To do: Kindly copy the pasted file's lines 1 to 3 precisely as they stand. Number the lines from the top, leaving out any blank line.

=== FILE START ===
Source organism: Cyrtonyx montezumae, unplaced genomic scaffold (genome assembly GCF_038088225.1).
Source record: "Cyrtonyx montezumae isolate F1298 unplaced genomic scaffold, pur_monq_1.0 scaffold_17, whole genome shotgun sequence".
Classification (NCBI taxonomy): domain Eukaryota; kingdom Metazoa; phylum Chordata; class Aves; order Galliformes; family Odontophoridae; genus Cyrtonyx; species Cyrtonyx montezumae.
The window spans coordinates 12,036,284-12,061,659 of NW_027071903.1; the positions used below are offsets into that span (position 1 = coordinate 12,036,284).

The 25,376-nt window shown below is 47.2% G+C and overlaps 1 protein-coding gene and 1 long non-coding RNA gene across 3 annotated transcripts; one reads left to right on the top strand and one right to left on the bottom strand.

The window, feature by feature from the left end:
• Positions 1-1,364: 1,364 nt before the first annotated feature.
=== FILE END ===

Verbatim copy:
Source organism: Cyrtonyx montezumae, unplaced genomic scaffold (genome assembly GCF_038088225.1).
Source record: "Cyrtonyx montezumae isolate F1298 unplaced genomic scaffold, pur_monq_1.0 scaffold_17, whole genome shotgun sequence".
Classification (NCBI taxonomy): domain Eukaryota; kingdom Metazoa; phylum Chordata; class Aves; order Galliformes; family Odontophoridae; genus Cyrtonyx; species Cyrtonyx montezumae.